Young women often ask me what my greatest challenge
is when making a film. It is hard to choose just one.
I’m very instinctual in my work. I follow
stories and characters that hit me on a gut level. Reading Samantha Powers’
book, A Problem from Hell, I was
drawn to one character in particular: Raphael Lemkin. Lemkin invented the word “genocide” and helped create the UN’s Genocide Convention, yet he died believing that he was a failure. He lost his entire family in the Holocaust, and he never
gave up his struggle. He just kept working towards a goal some people
thought (and still think) was crazy: to end genocide.
Taking on a directing project about Lemkin and his crusade, I found myself faced with
challenge after challenge. But in many ways, this is what documentary
filmmaking is: finding a story and problem-solving as roadblocks continuously present
themselves, one after the other. This is a hard thing to explain to a film
student. It’s never just one specific challenge, and certainly not one you can
anticipate in advance. Rather, filmmaking is about always being prepared and open
to the possibility that you may just stumble upon something really interesting.
I started Watchers of the Sky thinking I would simply tell
Raphael Lemkin’s personal story, but I soon found that there was not enough
material to make it a visually compelling film. So I went in search of other
stories to help flesh Lemkin’s out, and, 800 hours of footage and over a
thousand photographs later, I had to find the film in the cutting room. That’s
The challenge then shifted from not having a strong-enough story to having too many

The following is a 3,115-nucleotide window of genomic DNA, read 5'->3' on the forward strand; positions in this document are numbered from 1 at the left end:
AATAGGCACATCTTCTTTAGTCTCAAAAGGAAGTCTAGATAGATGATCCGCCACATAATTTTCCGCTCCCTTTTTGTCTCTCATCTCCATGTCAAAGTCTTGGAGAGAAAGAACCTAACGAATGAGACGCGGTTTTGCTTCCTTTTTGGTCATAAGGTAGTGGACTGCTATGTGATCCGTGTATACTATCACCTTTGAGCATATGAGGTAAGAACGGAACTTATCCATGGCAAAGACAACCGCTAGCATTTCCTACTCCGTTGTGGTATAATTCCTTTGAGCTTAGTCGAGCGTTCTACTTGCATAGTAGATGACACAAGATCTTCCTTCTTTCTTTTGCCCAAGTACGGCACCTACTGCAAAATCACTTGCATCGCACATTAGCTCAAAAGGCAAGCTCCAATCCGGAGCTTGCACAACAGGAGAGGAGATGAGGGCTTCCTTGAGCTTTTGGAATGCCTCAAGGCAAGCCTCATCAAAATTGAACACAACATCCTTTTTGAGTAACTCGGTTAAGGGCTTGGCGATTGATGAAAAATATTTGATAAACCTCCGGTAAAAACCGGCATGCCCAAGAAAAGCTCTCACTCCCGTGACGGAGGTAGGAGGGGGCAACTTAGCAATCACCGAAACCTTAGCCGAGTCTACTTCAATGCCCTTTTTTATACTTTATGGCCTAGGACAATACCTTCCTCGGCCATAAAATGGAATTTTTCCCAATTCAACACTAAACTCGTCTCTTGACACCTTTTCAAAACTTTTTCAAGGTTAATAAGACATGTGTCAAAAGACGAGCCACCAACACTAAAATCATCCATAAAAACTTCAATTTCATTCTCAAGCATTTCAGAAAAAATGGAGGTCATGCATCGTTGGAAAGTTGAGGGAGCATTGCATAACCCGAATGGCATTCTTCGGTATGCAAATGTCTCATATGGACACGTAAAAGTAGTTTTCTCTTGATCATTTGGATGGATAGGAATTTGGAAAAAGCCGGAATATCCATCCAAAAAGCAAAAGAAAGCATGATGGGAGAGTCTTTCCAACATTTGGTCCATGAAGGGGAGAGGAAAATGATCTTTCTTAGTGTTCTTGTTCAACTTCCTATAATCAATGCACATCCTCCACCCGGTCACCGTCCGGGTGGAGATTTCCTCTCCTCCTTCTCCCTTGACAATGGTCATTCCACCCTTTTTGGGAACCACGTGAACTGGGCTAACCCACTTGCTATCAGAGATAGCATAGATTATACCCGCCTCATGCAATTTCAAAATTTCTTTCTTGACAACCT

strong stories. Each of the characters I found had lives so rich that they
deserved their own film. Yet the film I was interested in making was one that
could weave these seemingly disparate people together in an overarching
structure that would highlight their similarities.
If you find a good enough story, it makes it
impossible for you to quit. How could I give up when Raphael Lemkin never did?
He worked tirelessly, and his spirit is mirrored in the film’s other subjects who continue on his path: Samantha Power, Luis Moreno-Ocampo, Benjamin
Ferencz, and Emmanuel Uwurukundo.
Watching various rough cuts, I began to realize I
was making the film Lemkin would have wanted made: not a straight
biography or tribute, but rather, something complicated and nuanced, but still a
powerful call to action.
As I continued working on the film, Samantha Power
went from being an academic to our current US Ambassador to the UN. Luis
Moreno-Ocampo charged a sitting head of state with genocide at the newly formed
International Criminal Court. Emmanuel Uwurukundo led me on an incredible
journey from Chad and Darfur to Rwanda and beyond, and Benjamin Ferencz told me
a story from which the film gets its title that will stay with me forever.
won’t spoil that story for you here, but it is just as relevant to young
filmmakers today as it was to me as I worked for years making this film. It is
never about the challenges — it’s about the tenacity you muster to face them.
Academy Award-nominated filmmaker Edet Belzberg is known for elegant, in-depth, and powerful storytelling. Her debut feature,
Children Underground, was nominated for an Academy Award and won the Sundance
Film Festival’s Jury Prize, the International Documentary Association’s
Documentary Award, and the Gotham Awards’ Documentary Achievement Prize, among
many others. Her film The Recruiter had its world premiere at the Sundance Film
Festival and aired on HBO. It was awarded a DuPont-Columbia University Award
for journalism. Her most recent film, Watchers of the Sky, had its world
premiere at the 2014 Sundance Film Festival, where it won a Special Jury Prize
for the Use of Animation and the US Documentary Editing Award. The MacArthur
Foundation, in selecting Belzberg as a Fellow, praised her for her “graceful
and insightful” films.
Watchers of the Sky is in theaters now. You can find an updated listing
of screenings here.